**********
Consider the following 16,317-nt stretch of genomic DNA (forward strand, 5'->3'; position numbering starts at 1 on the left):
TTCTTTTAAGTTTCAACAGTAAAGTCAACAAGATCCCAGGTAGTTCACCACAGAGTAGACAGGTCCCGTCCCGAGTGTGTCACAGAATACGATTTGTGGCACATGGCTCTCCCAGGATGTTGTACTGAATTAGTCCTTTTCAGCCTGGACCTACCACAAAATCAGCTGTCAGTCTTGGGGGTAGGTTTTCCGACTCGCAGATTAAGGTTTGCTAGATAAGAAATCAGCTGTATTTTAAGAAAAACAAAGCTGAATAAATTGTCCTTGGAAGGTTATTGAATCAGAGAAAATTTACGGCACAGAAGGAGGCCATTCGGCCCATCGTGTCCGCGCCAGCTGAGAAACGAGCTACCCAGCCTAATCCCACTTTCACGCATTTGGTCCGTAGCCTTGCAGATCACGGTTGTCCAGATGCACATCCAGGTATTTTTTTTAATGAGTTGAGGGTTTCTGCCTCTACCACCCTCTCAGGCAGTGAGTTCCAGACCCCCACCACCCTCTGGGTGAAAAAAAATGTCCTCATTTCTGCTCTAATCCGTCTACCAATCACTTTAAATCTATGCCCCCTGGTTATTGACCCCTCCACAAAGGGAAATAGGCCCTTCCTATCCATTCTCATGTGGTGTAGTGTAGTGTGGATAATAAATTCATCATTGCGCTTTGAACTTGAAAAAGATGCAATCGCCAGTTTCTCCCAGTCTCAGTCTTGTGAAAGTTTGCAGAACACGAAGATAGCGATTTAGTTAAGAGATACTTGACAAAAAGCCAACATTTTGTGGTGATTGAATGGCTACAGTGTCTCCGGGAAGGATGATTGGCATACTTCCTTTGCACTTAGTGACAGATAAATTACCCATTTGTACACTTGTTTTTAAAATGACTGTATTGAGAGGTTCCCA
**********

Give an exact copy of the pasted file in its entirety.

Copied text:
Consider the following 16,317-nt stretch of genomic DNA (forward strand, 5'->3'; position numbering starts at 1 on the left):
TTCTTTTAAGTTTCAACAGTAAAGTCAACAAGATCCCAGGTAGTTCACCACAGAGTAGACAGGTCCCGTCCCGAGTGTGTCACAGAATACGATTTGTGGCACATGGCTCTCCCAGGATGTTGTACTGAATTAGTCCTTTTCAGCCTGGACCTACCACAAAATCAGCTGTCAGTCTTGGGGGTAGGTTTTCCGACTCGCAGATTAAGGTTTGCTAGATAAGAAATCAGCTGTATTTTAAGAAAAACAAAGCTGAATAAATTGTCCTTGGAAGGTTATTGAATCAGAGAAAATTTACGGCACAGAAGGAGGCCATTCGGCCCATCGTGTCCGCGCCAGCTGAGAAACGAGCTACCCAGCCTAATCCCACTTTCACGCATTTGGTCCGTAGCCTTGCAGATCACGGTTGTCCAGATGCACATCCAGGTATTTTTTTTAATGAGTTGAGGGTTTCTGCCTCTACCACCCTCTCAGGCAGTGAGTTCCAGACCCCCACCACCCTCTGGGTGAAAAAAAATGTCCTCATTTCTGCTCTAATCCGTCTACCAATCACTTTAAATCTATGCCCCCTGGTTATTGACCCCTCCACAAAGGGAAATAGGCCCTTCCTATCCATTCTCATGTGGTGTAGTGTAGTGTGGATAATAAATTCATCATTGCGCTTTGAACTTGAAAAAGATGCAATCGCCAGTTTCTCCCAGTCTCAGTCTTGTGAAAGTTTGCAGAACACGAAGATAGCGATTTAGTTAAGAGATACTTGACAAAAAGCCAACATTTTGTGGTGATTGAATGGCTACAGTGTCTCCGGGAAGGATGATTGGCATACTTCCTTTGCACTTAGTGACAGATAAATTACCCATTTGTACACTTGTTTTTAAAATGACTGTATTGAGAGGTTCCCA